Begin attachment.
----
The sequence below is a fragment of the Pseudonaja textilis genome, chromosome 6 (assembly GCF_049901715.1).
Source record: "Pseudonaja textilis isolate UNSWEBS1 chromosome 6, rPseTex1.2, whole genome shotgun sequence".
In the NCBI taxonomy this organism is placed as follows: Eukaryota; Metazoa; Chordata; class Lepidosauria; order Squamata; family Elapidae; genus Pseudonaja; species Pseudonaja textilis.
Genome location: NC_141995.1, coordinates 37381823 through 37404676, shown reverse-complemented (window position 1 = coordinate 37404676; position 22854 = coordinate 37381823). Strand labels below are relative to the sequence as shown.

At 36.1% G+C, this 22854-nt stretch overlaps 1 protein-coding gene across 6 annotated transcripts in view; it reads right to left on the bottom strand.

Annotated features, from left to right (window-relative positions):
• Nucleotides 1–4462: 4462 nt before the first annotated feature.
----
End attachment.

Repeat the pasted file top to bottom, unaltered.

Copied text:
The sequence below is a fragment of the Pseudonaja textilis genome, chromosome 6 (assembly GCF_049901715.1).
Source record: "Pseudonaja textilis isolate UNSWEBS1 chromosome 6, rPseTex1.2, whole genome shotgun sequence".
In the NCBI taxonomy this organism is placed as follows: Eukaryota; Metazoa; Chordata; class Lepidosauria; order Squamata; family Elapidae; genus Pseudonaja; species Pseudonaja textilis.
Genome location: NC_141995.1, coordinates 37381823 through 37404676, shown reverse-complemented (window position 1 = coordinate 37404676; position 22854 = coordinate 37381823). Strand labels below are relative to the sequence as shown.

At 36.1% G+C, this 22854-nt stretch overlaps 1 protein-coding gene across 6 annotated transcripts in view; it reads right to left on the bottom strand.

Annotated features, from left to right (window-relative positions):
• Nucleotides 1–4462: 4462 nt before the first annotated feature.